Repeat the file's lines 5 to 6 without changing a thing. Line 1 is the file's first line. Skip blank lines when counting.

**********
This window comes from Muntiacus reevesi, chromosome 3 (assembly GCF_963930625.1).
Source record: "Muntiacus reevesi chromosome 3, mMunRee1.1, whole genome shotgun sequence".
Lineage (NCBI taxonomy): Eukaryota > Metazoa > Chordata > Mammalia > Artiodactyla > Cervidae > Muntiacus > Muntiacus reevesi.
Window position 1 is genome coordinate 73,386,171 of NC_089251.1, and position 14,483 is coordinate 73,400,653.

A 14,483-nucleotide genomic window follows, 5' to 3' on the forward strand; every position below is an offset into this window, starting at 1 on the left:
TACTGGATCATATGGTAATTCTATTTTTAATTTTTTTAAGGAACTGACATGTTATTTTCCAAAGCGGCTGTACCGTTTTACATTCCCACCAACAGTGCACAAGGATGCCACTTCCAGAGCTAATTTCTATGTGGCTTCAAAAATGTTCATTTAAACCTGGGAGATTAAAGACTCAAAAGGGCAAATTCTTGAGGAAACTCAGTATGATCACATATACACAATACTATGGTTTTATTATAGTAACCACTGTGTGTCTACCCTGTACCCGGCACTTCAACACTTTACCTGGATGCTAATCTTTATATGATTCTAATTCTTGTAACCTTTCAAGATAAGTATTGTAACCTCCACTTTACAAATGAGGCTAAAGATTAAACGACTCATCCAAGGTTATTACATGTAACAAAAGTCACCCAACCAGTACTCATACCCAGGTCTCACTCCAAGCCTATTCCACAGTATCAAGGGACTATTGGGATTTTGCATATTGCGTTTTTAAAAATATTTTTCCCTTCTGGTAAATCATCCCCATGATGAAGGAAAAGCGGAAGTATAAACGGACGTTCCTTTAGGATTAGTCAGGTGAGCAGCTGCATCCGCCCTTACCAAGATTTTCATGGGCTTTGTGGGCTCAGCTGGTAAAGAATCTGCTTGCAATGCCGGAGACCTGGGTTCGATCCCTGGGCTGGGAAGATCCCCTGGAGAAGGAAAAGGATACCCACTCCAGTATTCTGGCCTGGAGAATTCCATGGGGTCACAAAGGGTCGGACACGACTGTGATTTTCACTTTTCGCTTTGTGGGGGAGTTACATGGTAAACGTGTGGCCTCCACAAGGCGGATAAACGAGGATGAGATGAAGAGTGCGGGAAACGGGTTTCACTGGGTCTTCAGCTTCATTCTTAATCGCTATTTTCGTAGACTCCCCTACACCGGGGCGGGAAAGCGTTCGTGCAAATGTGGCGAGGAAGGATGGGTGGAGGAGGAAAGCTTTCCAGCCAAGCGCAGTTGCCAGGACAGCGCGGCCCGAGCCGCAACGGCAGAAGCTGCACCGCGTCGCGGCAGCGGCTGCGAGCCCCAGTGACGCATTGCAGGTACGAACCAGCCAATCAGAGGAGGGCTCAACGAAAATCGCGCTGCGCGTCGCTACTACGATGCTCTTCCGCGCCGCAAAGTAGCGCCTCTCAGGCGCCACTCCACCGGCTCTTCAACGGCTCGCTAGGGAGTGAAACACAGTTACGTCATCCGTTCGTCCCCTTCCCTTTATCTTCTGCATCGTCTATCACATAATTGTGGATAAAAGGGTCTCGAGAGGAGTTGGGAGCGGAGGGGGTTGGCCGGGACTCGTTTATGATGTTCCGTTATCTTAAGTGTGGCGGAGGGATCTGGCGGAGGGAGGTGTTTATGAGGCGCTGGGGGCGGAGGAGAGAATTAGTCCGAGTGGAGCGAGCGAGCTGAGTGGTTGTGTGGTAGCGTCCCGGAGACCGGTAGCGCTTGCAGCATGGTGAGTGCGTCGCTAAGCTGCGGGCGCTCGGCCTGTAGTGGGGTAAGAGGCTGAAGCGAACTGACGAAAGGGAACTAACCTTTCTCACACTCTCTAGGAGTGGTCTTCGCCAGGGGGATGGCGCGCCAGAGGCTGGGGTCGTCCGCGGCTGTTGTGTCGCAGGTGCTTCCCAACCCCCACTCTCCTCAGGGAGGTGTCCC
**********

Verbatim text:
A 14,483-nucleotide genomic window follows, 5' to 3' on the forward strand; every position below is an offset into this window, starting at 1 on the left:
TACTGGATCATATGGTAATTCTATTTTTAATTTTTTTAAGGAACTGACATGTTATTTTCCAAAGCGGCTGTACCGTTTTACATTCCCACCAACAGTGCACAAGGATGCCACTTCCAGAGCTAATTTCTATGTGGCTTCAAAAATGTTCATTTAAACCTGGGAGATTAAAGACTCAAAAGGGCAAATTCTTGAGGAAACTCAGTATGATCACATATACACAATACTATGGTTTTATTATAGTAACCACTGTGTGTCTACCCTGTACCCGGCACTTCAACACTTTACCTGGATGCTAATCTTTATATGATTCTAATTCTTGTAACCTTTCAAGATAAGTATTGTAACCTCCACTTTACAAATGAGGCTAAAGATTAAACGACTCATCCAAGGTTATTACATGTAACAAAAGTCACCCAACCAGTACTCATACCCAGGTCTCACTCCAAGCCTATTCCACAGTATCAAGGGACTATTGGGATTTTGCATATTGCGTTTTTAAAAATATTTTTCCCTTCTGGTAAATCATCCCCATGATGAAGGAAAAGCGGAAGTATAAACGGACGTTCCTTTAGGATTAGTCAGGTGAGCAGCTGCATCCGCCCTTACCAAGATTTTCATGGGCTTTGTGGGCTCAGCTGGTAAAGAATCTGCTTGCAATGCCGGAGACCTGGGTTCGATCCCTGGGCTGGGAAGATCCCCTGGAGAAGGAAAAGGATACCCACTCCAGTATTCTGGCCTGGAGAATTCCATGGGGTCACAAAGGGTCGGACACGACTGTGATTTTCACTTTTCGCTTTGTGGGGGAGTTACATGGTAAACGTGTGGCCTCCACAAGGCGGATAAACGAGGATGAGATGAAGAGTGCGGGAAACGGGTTTCACTGGGTCTTCAGCTTCATTCTTAATCGCTATTTTCGTAGACTCCCCTACACCGGGGCGGGAAAGCGTTCGTGCAAATGTGGCGAGGAAGGATGGGTGGAGGAGGAAAGCTTTCCAGCCAAGCGCAGTTGCCAGGACAGCGCGGCCCGAGCCGCAACGGCAGAAGCTGCACCGCGTCGCGGCAGCGGCTGCGAGCCCCAGTGACGCATTGCAGGTACGAACCAGCCAATCAGAGGAGGGCTCAACGAAAATCGCGCTGCGCGTCGCTACTACGATGCTCTTCCGCGCCGCAAAGTAGCGCCTCTCAGGCGCCACTCCACCGGCTCTTCAACGGCTCGCTAGGGAGTGAAACACAGTTACGTCATCCGTTCGTCCCCTTCCCTTTATCTTCTGCATCGTCTATCACATAATTGTGGATAAAAGGGTCTCGAGAGGAGTTGGGAGCGGAGGGGGTTGGCCGGGACTCGTTTATGATGTTCCGTTATCTTAAGTGTGGCGGAGGGATCTGGCGGAGGGAGGTGTTTATGAGGCGCTGGGGGCGGAGGAGAGAATTAGTCCGAGTGGAGCGAGCGAGCTGAGTGGTTGTGTGGTAGCGTCCCGGAGACCGGTAGCGCTTGCAGCATGGTGAGTGCGTCGCTAAGCTGCGGGCGCTCGGCCTGTAGTGGGGTAAGAGGCTGAAGCGAACTGACGAAAGGGAACTAACCTTTCTCACACTCTCTAGGAGTGGTCTTCGCCAGGGGGATGGCGCGCCAGAGGCTGGGGTCGTCCGCGGCTGTTGTGTCGCAGGTGCTTCCCAACCCCCACTCTCCTCAGGGAGGTGTCCC